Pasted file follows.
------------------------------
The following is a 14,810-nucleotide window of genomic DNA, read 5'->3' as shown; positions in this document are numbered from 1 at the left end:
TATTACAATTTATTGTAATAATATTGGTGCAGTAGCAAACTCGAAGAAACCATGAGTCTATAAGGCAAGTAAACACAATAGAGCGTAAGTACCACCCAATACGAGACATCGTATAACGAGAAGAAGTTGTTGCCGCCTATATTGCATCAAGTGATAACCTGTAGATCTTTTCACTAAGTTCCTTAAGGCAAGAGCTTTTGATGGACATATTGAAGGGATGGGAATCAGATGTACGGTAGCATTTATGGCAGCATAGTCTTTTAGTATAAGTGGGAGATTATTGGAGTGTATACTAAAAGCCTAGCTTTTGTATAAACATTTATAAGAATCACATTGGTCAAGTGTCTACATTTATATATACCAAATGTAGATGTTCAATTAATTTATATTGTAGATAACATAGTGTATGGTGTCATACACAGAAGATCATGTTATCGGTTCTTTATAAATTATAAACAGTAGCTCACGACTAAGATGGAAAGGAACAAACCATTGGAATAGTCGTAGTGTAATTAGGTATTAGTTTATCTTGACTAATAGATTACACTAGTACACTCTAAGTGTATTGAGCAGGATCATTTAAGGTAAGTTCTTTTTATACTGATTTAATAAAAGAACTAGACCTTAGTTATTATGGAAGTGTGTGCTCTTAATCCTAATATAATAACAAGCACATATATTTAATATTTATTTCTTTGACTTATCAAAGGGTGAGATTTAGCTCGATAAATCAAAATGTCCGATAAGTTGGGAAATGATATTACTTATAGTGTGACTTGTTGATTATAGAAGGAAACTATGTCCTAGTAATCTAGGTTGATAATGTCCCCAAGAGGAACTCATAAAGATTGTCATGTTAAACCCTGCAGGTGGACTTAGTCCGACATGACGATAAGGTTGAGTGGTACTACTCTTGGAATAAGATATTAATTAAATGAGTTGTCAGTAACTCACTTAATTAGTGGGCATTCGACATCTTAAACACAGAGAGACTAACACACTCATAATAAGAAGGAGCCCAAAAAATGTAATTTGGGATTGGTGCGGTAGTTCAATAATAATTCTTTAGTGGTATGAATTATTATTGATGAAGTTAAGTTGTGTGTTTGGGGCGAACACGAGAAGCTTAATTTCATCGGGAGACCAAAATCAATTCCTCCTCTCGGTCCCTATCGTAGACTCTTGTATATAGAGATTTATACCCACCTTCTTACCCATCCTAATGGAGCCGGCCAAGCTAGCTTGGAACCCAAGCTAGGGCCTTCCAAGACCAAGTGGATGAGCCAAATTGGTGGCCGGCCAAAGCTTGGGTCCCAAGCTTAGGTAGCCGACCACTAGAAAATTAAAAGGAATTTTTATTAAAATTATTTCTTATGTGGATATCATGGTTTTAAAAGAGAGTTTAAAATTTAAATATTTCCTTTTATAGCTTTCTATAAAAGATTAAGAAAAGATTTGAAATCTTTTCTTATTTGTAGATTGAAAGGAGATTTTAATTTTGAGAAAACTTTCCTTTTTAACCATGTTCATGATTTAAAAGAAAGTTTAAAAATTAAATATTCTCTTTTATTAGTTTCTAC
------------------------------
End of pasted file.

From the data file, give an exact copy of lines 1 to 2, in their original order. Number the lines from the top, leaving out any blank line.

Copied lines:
The following is a 14,810-nucleotide window of genomic DNA, read 5'->3' as shown; positions in this document are numbered from 1 at the left end:
TATTACAATTTATTGTAATAATATTGGTGCAGTAGCAAACTCGAAGAAACCATGAGTCTATAAGGCAAGTAAACACAATAGAGCGTAAGTACCACCCAATACGAGACATCGTATAACGAGAAGAAGTTGTTGCCGCCTATATTGCATCAAGTGATAACCTGTAGATCTTTTCACTAAGTTCCTTAAGGCAAGAGCTTTTGATGGACATATTGAAGGGATGGGAATCAGATGTACGGTAGCATTTATGGCAGCATAGTCTTTTAGTATAAGTGGGAGATTATTGGAGTGTATACTAAAAGCCTAGCTTTTGTATAAACATTTATAAGAATCACATTGGTCAAGTGTCTACATTTATATATACCAAATGTAGATGTTCAATTAATTTATATTGTAGATAACATAGTGTATGGTGTCATACACAGAAGATCATGTTATCGGTTCTTTATAAATTATAAACAGTAGCTCACGACTAAGATGGAAAGGAACAAACCATTGGAATAGTCGTAGTGTAATTAGGTATTAGTTTATCTTGACTAATAGATTACACTAGTACACTCTAAGTGTATTGAGCAGGATCATTTAAGGTAAGTTCTTTTTATACTGATTTAATAAAAGAACTAGACCTTAGTTATTATGGAAGTGTGTGCTCTTAATCCTAATATAATAACAAGCACATATATTTAATATTTATTTCTTTGACTTATCAAAGGGTGAGATTTAGCTCGATAAATCAAAATGTCCGATAAGTTGGGAAATGATATTACTTATAGTGTGACTTGTTGATTATAGAAGGAAACTATGTCCTAGTAATCTAGGTTGATAATGTCCCCAAGAGGAACTCATAAAGATTGTCATGTTAAACCCTGCAGGTGGACTTAGTCCGACATGACGATAAGGTTGAGTGGTACTACTCTTGGAATAAGATATTAATTAAATGAGTTGTCAGTAACTCACTTAATTAGTGGGCATTCGACATCTTAAACACAGAGAGACTAACACACTCATAATAAGAAGGAGCCCAAAAAATGTAATTTGGGATTGGTGCGGTAGTTCAATAATAATTCTTTAGTGGTATGAATTATTATTGATGAAGTTAAGTTGTGTGTTTGGGGCGAACACGAGAAGCTTAATTTCATCGGGAGACCAAAATCAATTCCTCCTCTCGGTCCCTATCGTAGACTCTTGTATATAGAGATTTATACCCACCTTCTTACCCATCCTAATGGAGCCGGCCAAGCTAGCTTGGAACCCAAGCTAGGGCCTTCCAAGACCAAGTGGATGAGCCAAATTGGTGGCCGGCCAAAGCTTGGGTCCCAAGCTTAGGTAGCCGACCACTAGAAAATTAAAAGGAATTTTTATTAAAATTATTTCTTATGTGGATATCATGGTTTTAAAAGAGAGTTTAAAATTTAAATATTTCCTTTTATAGCTTTCTATAAAAGATTAAGAAAAGATTTGAAATCTTTTCTTATTTGTAGATTGAAAGGAGATTTTAATTTTGAGAAAACTTTCCTTTTTAACCATGTTCATGATTTAAAAGAAAGTTTAAAAATTAAATATTCTCTTTTATTAGTTTCTAC